At the 2020 Tokyo Olympics, Brittney Griner gave us Gold-Medal Griner, scoring a record 30 points in the gold medal game in order seal a seventh-straight gold for Team USA.
In the semifinals series between the No. 2 seed Las Vegas Aces and No. 6 seed Phoenix Mercury, Griner has raised her game to an even higher level. Through three games, she has averaged 22.3 points on almost 61 percent shooting from the field, while also contributing 8.3 rebounds, five assists and two blocks per game.
However, Griner’s impact has exceeded her stats. She has been an unstoppable force, but in a cool, almost nonchalant, manner, unbothered by double teams as she has dimed up teammates or scored over two defenders.
If the Aces cannot solve and slow Griner, they will be going home after Game 4, which tips off in Footprint Center in Phoenix on Wednesday night at 10 p.m. ET (ESPN).
What can the Aces do to insure that the series returns to Sin City for Game 5? It all starts with their two twin-tower stars — A’ja Wilson and Liz Cambage.
A’ja Wilson has to find her game
It has been a rough semifinals series for the 2020 MVP.
In Games 1 and 2, Wilson was efficient — scoring 15 points and 12 points on 58.3 percent and 50 percent shooting, respectively — but she was not consistently involved in the Aces’ offensive action. In Game 3, Wilson had 14 field goal attempts. Yet, she only converted two of them — good for a field goal percentage of 14.3 percent — on her way to eight points.
For the regular season, the Aces had the best offense in the league, with an offensive rating of 107.1. This top mark was achieved behind elite play from their bigs, which was captained by Wilson and her 18.3 points per game.
In the playoffs, Vegas’ offensive effectiveness has severely waned, with their offensive rating dropping to 99.6. Instead of running things through Wilson, the Vegas guards have driven their offensive attack. While this strategy was successful in Game 1, as the back court trio of Chelsea Gray, Riquna Willams and Kelsey Plum combined for 68 points, it has been subsequently less successful, with Vegas managing only 60 points in Game 3.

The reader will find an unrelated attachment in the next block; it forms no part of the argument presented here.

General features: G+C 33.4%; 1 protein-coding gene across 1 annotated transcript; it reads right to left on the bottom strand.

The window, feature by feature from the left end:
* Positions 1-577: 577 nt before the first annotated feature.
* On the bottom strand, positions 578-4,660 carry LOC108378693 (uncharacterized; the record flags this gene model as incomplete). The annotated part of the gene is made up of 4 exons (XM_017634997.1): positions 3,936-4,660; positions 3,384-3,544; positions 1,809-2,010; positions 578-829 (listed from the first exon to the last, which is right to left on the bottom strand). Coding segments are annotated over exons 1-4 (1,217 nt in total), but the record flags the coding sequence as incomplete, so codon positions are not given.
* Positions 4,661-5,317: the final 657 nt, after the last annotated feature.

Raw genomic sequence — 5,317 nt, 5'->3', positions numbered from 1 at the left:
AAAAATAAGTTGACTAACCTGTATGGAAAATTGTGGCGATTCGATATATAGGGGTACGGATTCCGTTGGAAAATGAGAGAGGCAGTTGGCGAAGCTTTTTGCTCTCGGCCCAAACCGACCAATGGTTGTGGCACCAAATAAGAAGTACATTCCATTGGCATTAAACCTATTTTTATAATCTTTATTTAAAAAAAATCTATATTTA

Although the length of the Brittney Griner-Brianna Turner tandem clearly has bothered Wilson, the Aces need to figure out a way to get her going.
Can Vegas get more from Liz Cambage?
Still regaining her conditioning after an August bout with COVID-19, Cambage has been limited to less than 20 minutes per game, with head coach Bill Laimbeer playing the Aussie in short three to four minute stints.
The Aces could use more from her, particularly on the defensive end.
During the regular season, the Vegas had the league’s second-best defense, with a defensive rating of 96.0. Cambage’s defensive rating was 91.3, the best among the Aces’ rotational players.
In the playoffs, Vegas’ defense has not been on point, evidenced by their abysmal 120.5 defensive rating. It has been (somewhat) better when 6-foot-8 Cambage is on the court and able to defend Griner in single coverage. Although she cannot solely solve the Aces’ defensive woes, more court time for Cambage could help to re-solidify the Vegas defense by forcing Phoenix to orient their attack away from Griner. (Although, potentially opening things up for another Diana Taurasi explosion certainly is not the solution.)
More Cambage also could boost the Aces’ offense, especially when Griner is off the court. She can overpower the other members of the Mercury frontcourt for easy buckets. With Wilson’s offensive struggles, Vegas could use a big-time performance from Cambage.
However, are Cambage and Laimbeer willing to push her limits in a do-or-die contest?
No. 6 seed Phoenix Mercury (4-1) vs. No. 2 seed Las Vegas Aces (1-2)
When: Wednesday, Oct. 6 at 10 p.m. ET
Where: Footprint Center in Phoenix, AZ
How to watch: ESPN or TSN4
Key to the matchup: Although Brittney Griner has been brilliant, she is not solely responsible for the Mercury’s 2-1 series advantage. Neither is Diana Taurasi, even as she added an incredible 37-point performance to her already illustrious postseason resume. Quite simply, the Mercury — up and down their roster — have wanted it more. After letting Game 1 get away from them, they brought another level of tenacity to Games 2 and 3, playing with a focused fire for the full 40 minutes in both games. The Aces, in contrast, have not consistently played with playoff-caliber intensity. Sometimes, an outcome of a game and series is determined by which team just plays harder. If the Mercury can keep that same energy, they will advance to the WNBA Finals for the first time since 2014.
Mercury injury report: Sophie Cunningham (questionable; left calf strain)
Aces injury report: Angel McCoughtry (out for season; right knee)